Charleston church massacre suspect caught, but answers elude victims’ loved ones
Police on Thursday nabbed the 21-year-old man suspected of gunning down nine people gathered for Bible study in a Charleston, S.C., church, nearly 14 hours later and 240 miles away after an all-night manhunt.
Dylann Roof, of Columbia, was captured without incident just before noon in a traffic stop after a tip led police to Shelby, N.C. He was in the black Hyundai sedan seen fleeing the horrific scene at Emanuel African Methodist Episcopal Church, where the church’s pastor, Clementa Pinckney, who was also a state senator, was among those killed.
“We had a number of tips that were coming in,” Charleston Police Chief Greg Mullen said. “It was amazing the fact that we had teams … standing by. Whenever we got a lead … we sent out teams. It was a tremendous effort.”
“I am so pleased that we were able to resolve this case quickly … so that nobody else is harmed by this individual.”
Roof waived extradition and was put on a plane from North Carolina on Thursday afternoon, authorities said. He was being held at a detention center pending a bond hearing, Charleston Police tweeted Thursday evening.
With Roof in custody, the focus turned to his motives and the victims in the horrific attack that shocked Charleston’s close-knit African-American community and prompted President Obama, who knew Pinckney, to say it “raises questions about a dark part of history.”
“I’ve had to make statements like this too many times,” Obama said. “Communities like this have had to endure tragedies like this too many times. Once again, innocent people were killed because someone who wanted to inflict harm had no trouble getting their hands on a gun.”
At least two people survived the attack. One was reportedly a five-year-old girl who obeyed her grandmother’s instructions to play dead and the other was a woman whom the gunman freed to “tell the world” what happened, according to reports.
Pinckney, 41, had been a pastor since he was 18 and was the youngest African-American elected to the South Carolina legislature when he won office in 1996 at age 23 and had been a state senator since 2000.
Also identified by the Charleston County officials as among the dead were:
- Cynthia Hurd, 54, a librarian from the Charleston County Public Library system, which closed Thursday in her honor
- Sharonda Coleman-Singleton, 45, a speech therapist and coach of the girls’ track and field team at Goose Creek High School. Coleman-Singleton was a pastor at Emanuel AME Church, according to the church’s website
- Tywanza Sanders, 26, who was named as a victim by Allen University, his alma mater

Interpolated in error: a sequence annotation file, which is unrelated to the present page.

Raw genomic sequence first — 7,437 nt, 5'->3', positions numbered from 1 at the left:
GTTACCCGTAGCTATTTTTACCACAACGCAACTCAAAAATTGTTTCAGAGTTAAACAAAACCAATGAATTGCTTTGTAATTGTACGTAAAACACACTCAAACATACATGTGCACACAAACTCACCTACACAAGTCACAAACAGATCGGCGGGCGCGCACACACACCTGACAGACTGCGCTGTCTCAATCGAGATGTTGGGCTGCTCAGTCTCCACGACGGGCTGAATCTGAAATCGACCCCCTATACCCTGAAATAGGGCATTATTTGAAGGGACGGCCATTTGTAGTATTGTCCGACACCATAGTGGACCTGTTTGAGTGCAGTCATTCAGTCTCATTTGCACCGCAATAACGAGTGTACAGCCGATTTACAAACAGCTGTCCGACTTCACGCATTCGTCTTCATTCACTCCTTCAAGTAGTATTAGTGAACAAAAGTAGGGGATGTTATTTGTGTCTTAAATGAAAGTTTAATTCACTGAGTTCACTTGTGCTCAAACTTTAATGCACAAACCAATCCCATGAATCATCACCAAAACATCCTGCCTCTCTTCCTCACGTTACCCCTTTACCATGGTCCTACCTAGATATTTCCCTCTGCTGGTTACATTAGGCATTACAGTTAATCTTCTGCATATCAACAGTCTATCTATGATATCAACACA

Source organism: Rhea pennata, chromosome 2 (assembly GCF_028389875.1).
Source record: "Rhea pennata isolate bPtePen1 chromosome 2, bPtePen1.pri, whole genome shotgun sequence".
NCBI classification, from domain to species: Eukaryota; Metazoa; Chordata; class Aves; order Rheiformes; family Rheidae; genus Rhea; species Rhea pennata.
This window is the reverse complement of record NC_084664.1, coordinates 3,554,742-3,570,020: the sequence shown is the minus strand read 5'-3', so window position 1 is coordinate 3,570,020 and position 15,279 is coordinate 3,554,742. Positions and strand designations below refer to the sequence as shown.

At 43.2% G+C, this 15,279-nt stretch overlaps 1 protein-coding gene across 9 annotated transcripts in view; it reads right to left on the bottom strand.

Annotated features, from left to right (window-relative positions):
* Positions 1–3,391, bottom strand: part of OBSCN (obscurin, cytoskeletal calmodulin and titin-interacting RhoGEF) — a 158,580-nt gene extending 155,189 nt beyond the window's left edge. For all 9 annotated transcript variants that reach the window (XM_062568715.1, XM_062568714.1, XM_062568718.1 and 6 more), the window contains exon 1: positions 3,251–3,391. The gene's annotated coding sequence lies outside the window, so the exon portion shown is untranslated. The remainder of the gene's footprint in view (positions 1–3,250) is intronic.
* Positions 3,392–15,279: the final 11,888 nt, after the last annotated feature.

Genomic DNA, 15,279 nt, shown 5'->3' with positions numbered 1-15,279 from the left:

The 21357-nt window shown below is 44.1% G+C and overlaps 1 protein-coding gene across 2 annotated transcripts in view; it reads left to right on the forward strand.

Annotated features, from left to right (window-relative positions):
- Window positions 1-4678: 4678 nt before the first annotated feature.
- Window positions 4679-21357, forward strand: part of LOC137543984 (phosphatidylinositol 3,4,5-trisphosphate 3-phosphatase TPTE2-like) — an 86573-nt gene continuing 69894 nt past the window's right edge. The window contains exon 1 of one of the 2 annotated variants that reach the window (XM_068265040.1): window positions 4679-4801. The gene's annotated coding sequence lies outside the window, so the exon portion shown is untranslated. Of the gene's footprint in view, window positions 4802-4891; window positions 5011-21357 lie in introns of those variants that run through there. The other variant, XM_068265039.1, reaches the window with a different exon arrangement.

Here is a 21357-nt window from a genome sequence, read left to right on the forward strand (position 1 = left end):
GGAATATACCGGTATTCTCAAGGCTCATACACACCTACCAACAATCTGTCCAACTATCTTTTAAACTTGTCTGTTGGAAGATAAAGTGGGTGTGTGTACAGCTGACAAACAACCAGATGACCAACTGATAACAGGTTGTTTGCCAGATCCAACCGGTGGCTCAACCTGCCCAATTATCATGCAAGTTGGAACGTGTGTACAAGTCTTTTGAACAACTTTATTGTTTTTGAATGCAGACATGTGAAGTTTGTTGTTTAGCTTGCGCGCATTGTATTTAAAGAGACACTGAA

- Ethel Lance, who had worked at the church for 30 years
- Susie Jackson, 87, Lance’s cousin who was named by a relative and was a longtime church member
- Depayne Middleton, a mother of four, minister and fixture in the church choir.
- Myra Thompson, 59
- Daniel Simmons Sr., 74
Police and local officials immediately branded the shooting spree a hate crime, and the Department of Justice announced Thursday morning that it had opened an investigation into whether federal charges were warranted.
Roof’s childhood friend, Joey Meek, alerted the FBI after recognizing him in a surveillance camera image that was widely circulated, said Meek’s mother, Kimberly Konzny. Roof had worn the same sweatshirt while playing Xbox videogames in their home recently.
“I don’t know what was going through his head,” Konzny said. “He was a really sweet kid. He was quiet. He only had a few friends.”
The Post and Courier reported that Roof was arrested twice in South Carolina and was jailed in March in Lexington County on a drug charge. Roof received a .45-caliber pistol from his father for his 21st birthday in April, his uncle told Reuters. The uncle told the news agency that police were at the suspect’s mother’s home shortly after the shooting.
Dot Scott, the president of the Charleston NAACP, told the Post and Couriernewspaper that she had spoken with a female survivor who said the gunman told the woman he was letting her live so she could tell others what had happened.
“There is no greater coward than a criminal who enters a house of God and slaughters innocent people engaged in the study of Scripture,” NAACP President and CEO Cornell Brooks said in a statement Thursday. “Today I mourn as an AME minister, as a student and teacher of scripture, as well as a member of the NAACP.”
The church is a well-known landmark in Charleston, known as “The Holy City” because of its many houses of worship and denominations. The church traces its roots to 1816 when African-American members of the city’s Methodist Episcopal Church, led by a freed slave, broke away to form their own congregation. The church was burned to the ground in the 1820s, and rebuilt a decade later.
The campaign of GOP presidential hopeful Jeb Bush sent out an email saying that due to the shooting, the candidate had canceled an event planned in the city Thursday. South Carolina Gov. Nikki Haley issued a statement calling the shooting a “senseless tragedy.”
The Associated Press contributed to this report.